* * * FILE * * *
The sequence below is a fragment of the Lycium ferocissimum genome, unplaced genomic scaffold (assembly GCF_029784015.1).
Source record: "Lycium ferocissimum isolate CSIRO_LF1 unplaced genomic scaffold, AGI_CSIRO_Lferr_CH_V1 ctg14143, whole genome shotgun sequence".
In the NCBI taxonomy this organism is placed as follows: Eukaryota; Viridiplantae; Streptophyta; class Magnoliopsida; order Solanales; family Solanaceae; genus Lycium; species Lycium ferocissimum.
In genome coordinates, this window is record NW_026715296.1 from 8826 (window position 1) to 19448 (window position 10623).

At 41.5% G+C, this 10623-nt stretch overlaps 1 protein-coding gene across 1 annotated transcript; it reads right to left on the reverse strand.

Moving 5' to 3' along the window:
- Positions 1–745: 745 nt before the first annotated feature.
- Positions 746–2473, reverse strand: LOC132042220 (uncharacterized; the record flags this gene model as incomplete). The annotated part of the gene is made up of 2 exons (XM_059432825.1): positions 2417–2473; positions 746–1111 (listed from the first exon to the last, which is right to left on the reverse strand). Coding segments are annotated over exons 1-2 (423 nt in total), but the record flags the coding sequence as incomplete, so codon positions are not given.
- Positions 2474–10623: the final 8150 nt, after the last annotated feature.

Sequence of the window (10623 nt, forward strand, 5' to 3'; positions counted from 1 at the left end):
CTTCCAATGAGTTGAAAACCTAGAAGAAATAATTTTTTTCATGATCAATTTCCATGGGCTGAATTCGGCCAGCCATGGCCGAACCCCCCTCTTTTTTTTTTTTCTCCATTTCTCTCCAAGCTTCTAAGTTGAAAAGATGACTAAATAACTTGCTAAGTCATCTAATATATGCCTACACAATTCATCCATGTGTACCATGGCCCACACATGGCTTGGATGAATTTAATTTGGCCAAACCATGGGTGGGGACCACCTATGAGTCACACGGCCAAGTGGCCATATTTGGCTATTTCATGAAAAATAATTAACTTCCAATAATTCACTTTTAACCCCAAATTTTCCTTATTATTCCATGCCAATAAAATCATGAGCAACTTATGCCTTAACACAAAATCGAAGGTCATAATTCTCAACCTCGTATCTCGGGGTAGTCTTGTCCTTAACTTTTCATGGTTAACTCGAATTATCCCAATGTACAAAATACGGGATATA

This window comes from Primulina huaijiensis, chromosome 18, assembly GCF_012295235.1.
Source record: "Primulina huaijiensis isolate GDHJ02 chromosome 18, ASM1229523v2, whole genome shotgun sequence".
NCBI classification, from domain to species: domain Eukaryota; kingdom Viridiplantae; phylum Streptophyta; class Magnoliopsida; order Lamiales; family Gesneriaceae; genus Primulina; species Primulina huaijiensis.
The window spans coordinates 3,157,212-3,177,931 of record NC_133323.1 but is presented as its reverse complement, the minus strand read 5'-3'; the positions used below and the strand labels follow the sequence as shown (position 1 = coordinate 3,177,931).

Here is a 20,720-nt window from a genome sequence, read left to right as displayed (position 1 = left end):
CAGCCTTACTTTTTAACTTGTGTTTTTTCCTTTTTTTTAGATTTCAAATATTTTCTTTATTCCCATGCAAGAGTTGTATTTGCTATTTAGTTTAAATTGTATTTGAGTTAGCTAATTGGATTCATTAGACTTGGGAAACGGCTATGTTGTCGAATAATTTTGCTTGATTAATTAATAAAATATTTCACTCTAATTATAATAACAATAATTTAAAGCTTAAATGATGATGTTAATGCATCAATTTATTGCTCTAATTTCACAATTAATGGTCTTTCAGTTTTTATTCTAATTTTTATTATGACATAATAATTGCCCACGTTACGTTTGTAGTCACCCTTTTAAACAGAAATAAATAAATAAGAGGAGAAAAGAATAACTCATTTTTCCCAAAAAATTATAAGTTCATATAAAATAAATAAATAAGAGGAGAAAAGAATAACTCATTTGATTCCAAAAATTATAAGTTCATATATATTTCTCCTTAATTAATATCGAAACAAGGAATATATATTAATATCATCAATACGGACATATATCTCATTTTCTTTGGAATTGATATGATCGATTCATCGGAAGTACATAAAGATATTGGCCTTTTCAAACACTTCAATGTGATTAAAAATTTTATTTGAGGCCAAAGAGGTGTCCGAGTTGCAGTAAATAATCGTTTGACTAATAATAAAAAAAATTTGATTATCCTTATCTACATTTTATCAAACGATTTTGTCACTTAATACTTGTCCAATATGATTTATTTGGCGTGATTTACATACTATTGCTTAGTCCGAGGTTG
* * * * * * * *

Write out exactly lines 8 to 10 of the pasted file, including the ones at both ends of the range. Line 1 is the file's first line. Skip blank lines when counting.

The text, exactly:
- Positions 746–2473, reverse strand: LOC132042220 (uncharacterized; the record flags this gene model as incomplete). The annotated part of the gene is made up of 2 exons (XM_059432825.1): positions 2417–2473; positions 746–1111 (listed from the first exon to the last, which is right to left on the reverse strand). Coding segments are annotated over exons 1-2 (423 nt in total), but the record flags the coding sequence as incomplete, so codon positions are not given.
- Positions 2474–10623: the final 8150 nt, after the last annotated feature.

Sequence of the window (10623 nt, forward strand, 5' to 3'; positions counted from 1 at the left end):